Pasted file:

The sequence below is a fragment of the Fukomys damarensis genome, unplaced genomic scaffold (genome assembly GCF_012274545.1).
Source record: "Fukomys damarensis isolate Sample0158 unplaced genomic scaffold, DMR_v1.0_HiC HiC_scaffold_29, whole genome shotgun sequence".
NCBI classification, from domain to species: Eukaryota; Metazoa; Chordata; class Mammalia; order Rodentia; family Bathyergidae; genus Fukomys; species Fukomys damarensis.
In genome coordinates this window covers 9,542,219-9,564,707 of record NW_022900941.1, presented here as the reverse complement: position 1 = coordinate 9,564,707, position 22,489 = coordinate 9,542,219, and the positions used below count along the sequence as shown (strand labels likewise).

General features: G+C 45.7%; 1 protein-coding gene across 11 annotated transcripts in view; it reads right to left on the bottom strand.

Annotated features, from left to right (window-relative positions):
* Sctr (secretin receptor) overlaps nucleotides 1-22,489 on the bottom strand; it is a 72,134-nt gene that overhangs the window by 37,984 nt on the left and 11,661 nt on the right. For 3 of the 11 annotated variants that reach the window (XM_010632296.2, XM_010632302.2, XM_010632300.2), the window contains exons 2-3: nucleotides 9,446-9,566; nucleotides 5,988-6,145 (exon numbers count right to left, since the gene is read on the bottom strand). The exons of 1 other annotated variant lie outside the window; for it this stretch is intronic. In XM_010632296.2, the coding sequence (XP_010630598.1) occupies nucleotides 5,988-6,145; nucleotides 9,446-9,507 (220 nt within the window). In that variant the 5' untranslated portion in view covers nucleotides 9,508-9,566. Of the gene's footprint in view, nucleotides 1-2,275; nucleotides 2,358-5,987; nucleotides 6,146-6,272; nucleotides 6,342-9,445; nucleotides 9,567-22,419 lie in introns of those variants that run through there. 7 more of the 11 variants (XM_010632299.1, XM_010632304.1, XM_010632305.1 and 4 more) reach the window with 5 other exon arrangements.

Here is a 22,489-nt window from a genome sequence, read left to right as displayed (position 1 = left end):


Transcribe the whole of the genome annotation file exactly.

The sequence below is a fragment of the Fukomys damarensis genome, unplaced genomic scaffold (genome assembly GCF_012274545.1).
Source record: "Fukomys damarensis isolate Sample0158 unplaced genomic scaffold, DMR_v1.0_HiC HiC_scaffold_29, whole genome shotgun sequence".
NCBI classification, from domain to species: Eukaryota; Metazoa; Chordata; class Mammalia; order Rodentia; family Bathyergidae; genus Fukomys; species Fukomys damarensis.
In genome coordinates this window covers 9,542,219-9,564,707 of record NW_022900941.1, presented here as the reverse complement: position 1 = coordinate 9,564,707, position 22,489 = coordinate 9,542,219, and the positions used below count along the sequence as shown (strand labels likewise).

General features: G+C 45.7%; 1 protein-coding gene across 11 annotated transcripts in view; it reads right to left on the bottom strand.

Annotated features, from left to right (window-relative positions):
* Sctr (secretin receptor) overlaps nucleotides 1-22,489 on the bottom strand; it is a 72,134-nt gene that overhangs the window by 37,984 nt on the left and 11,661 nt on the right. For 3 of the 11 annotated variants that reach the window (XM_010632296.2, XM_010632302.2, XM_010632300.2), the window contains exons 2-3: nucleotides 9,446-9,566; nucleotides 5,988-6,145 (exon numbers count right to left, since the gene is read on the bottom strand). The exons of 1 other annotated variant lie outside the window; for it this stretch is intronic. In XM_010632296.2, the coding sequence (XP_010630598.1) occupies nucleotides 5,988-6,145; nucleotides 9,446-9,507 (220 nt within the window). In that variant the 5' untranslated portion in view covers nucleotides 9,508-9,566. Of the gene's footprint in view, nucleotides 1-2,275; nucleotides 2,358-5,987; nucleotides 6,146-6,272; nucleotides 6,342-9,445; nucleotides 9,567-22,419 lie in introns of those variants that run through there. 7 more of the 11 variants (XM_010632299.1, XM_010632304.1, XM_010632305.1 and 4 more) reach the window with 5 other exon arrangements.

Here is a 22,489-nt window from a genome sequence, read left to right as displayed (position 1 = left end):